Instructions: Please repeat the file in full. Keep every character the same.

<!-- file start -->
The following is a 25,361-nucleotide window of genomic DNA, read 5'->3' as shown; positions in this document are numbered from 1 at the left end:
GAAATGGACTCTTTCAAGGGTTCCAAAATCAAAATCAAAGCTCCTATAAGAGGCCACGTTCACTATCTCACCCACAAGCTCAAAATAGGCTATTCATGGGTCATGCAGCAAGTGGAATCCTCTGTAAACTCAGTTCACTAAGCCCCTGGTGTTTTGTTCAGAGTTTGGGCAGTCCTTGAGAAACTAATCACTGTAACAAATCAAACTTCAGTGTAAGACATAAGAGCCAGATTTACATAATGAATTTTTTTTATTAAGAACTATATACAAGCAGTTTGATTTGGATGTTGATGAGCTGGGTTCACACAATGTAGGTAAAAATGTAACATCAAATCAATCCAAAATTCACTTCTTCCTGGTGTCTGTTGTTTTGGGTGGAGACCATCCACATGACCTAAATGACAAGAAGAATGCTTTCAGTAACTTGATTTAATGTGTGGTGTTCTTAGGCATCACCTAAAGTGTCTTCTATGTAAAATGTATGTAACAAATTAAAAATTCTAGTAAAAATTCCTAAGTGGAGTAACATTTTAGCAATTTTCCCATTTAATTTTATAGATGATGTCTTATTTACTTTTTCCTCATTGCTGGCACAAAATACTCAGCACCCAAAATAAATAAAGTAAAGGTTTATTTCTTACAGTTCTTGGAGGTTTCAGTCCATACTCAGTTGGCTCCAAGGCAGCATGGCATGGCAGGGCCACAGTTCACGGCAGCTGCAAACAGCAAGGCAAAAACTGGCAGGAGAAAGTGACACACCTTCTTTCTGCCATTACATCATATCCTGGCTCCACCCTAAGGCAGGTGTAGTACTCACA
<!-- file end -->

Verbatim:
The following is a 25,361-nucleotide window of genomic DNA, read 5'->3' as shown; positions in this document are numbered from 1 at the left end:
GAAATGGACTCTTTCAAGGGTTCCAAAATCAAAATCAAAGCTCCTATAAGAGGCCACGTTCACTATCTCACCCACAAGCTCAAAATAGGCTATTCATGGGTCATGCAGCAAGTGGAATCCTCTGTAAACTCAGTTCACTAAGCCCCTGGTGTTTTGTTCAGAGTTTGGGCAGTCCTTGAGAAACTAATCACTGTAACAAATCAAACTTCAGTGTAAGACATAAGAGCCAGATTTACATAATGAATTTTTTTTATTAAGAACTATATACAAGCAGTTTGATTTGGATGTTGATGAGCTGGGTTCACACAATGTAGGTAAAAATGTAACATCAAATCAATCCAAAATTCACTTCTTCCTGGTGTCTGTTGTTTTGGGTGGAGACCATCCACATGACCTAAATGACAAGAAGAATGCTTTCAGTAACTTGATTTAATGTGTGGTGTTCTTAGGCATCACCTAAAGTGTCTTCTATGTAAAATGTATGTAACAAATTAAAAATTCTAGTAAAAATTCCTAAGTGGAGTAACATTTTAGCAATTTTCCCATTTAATTTTATAGATGATGTCTTATTTACTTTTTCCTCATTGCTGGCACAAAATACTCAGCACCCAAAATAAATAAAGTAAAGGTTTATTTCTTACAGTTCTTGGAGGTTTCAGTCCATACTCAGTTGGCTCCAAGGCAGCATGGCATGGCAGGGCCACAGTTCACGGCAGCTGCAAACAGCAAGGCAAAAACTGGCAGGAGAAAGTGACACACCTTCTTTCTGCCATTACATCATATCCTGGCTCCACCCTAAGGCAGGTGTAGTACTCACA